A utility defender for the Panthers, McDougal’s family has lost a great deal of money in the oil bust of the late 1980s, and McDougal is frustrated by what he considers the two major emphases of Texas life: oil and football. But McDougal also does not see a way out of these two “industries,” and he plays and enjoys football because he feels it is the thing he ought to do, as a young man in Texas. McDougal is devastated after Permian’s loss to Carter in the state semis.
Jerrod McDougal Quotes in Friday Night Lights
The Friday Night Lights quotes below are all either spoken by Jerrod McDougal or refer to Jerrod McDougal. For each quote, you can also see the other characters and themes related to it (each theme is indicated by its own dot and icon, like this one: Note: all page and citation info for the quotes below refers to the Perseus edition of Friday Night Lights published in 1990.).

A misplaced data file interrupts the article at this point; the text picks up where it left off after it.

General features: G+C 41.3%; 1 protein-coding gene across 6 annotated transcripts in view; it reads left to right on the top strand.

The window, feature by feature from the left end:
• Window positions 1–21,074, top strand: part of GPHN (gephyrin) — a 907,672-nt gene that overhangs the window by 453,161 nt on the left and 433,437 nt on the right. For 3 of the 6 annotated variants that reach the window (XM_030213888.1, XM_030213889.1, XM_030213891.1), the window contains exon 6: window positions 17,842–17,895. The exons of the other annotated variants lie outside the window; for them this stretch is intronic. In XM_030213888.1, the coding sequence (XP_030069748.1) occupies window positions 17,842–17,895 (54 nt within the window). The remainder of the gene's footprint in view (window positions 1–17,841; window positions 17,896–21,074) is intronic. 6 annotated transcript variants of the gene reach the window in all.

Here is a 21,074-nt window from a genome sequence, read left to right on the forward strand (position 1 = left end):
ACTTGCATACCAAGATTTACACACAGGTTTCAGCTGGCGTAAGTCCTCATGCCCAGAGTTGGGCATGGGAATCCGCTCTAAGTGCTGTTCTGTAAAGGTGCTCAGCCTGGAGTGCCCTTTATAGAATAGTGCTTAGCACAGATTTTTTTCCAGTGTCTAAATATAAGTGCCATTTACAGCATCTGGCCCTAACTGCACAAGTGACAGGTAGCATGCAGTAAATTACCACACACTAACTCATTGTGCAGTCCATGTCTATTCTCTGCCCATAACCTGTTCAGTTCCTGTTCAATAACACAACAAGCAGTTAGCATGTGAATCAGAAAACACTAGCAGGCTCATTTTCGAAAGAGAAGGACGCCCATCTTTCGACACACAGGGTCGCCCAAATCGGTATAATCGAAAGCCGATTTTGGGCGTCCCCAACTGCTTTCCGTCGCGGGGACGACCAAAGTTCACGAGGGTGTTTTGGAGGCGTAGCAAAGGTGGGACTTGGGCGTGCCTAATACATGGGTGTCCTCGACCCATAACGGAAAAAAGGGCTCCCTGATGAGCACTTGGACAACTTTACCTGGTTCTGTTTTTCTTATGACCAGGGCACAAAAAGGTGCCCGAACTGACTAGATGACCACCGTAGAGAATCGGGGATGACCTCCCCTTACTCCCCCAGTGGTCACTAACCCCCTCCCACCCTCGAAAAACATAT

The tingling sensation stayed with him, and he knew that when he stepped on that field tonight he wouldn’t feel like a football player at all but like someone . . . entering a glittering, barbaric arena.
Jerrod McDougal Character Timeline in Friday Night Lights
The timeline below shows where the character Jerrod McDougal appears in Friday Night Lights. The colored dots and icons indicate which themes are associated with that appearance.
Chapter 3: Boobie
...Boobie is an agile, quick, explosive runner, and many on the team, including Winchell and Jerrod McDougal, say he’s “the best player they’ve ever seen.” Boobie’s uncle, LV, acts as Boobie’s... (full context)
Chapter 12: Civil War
...devastated. Winchell worries that he has lost the game for his team, and Chavez and McDougal are nearly beside themselves with sadness. Sharon Gaines, Gary Gaines’ wife, tries to find and... (full context)
Chapter 16: Field of Dreams
On the ride back to Odessa, and afterward, the Panthers are devastated: many, like McDougal and Chavez, cry bitterly, knowing that their seasons and high-school football lives are over. Gaines... (full context)
...is accepted to Harvard, where he does not play varsity football but continues his studies. McDougal works for his father in the West Texas oil business, and Don Billingsley, after formally... (full context)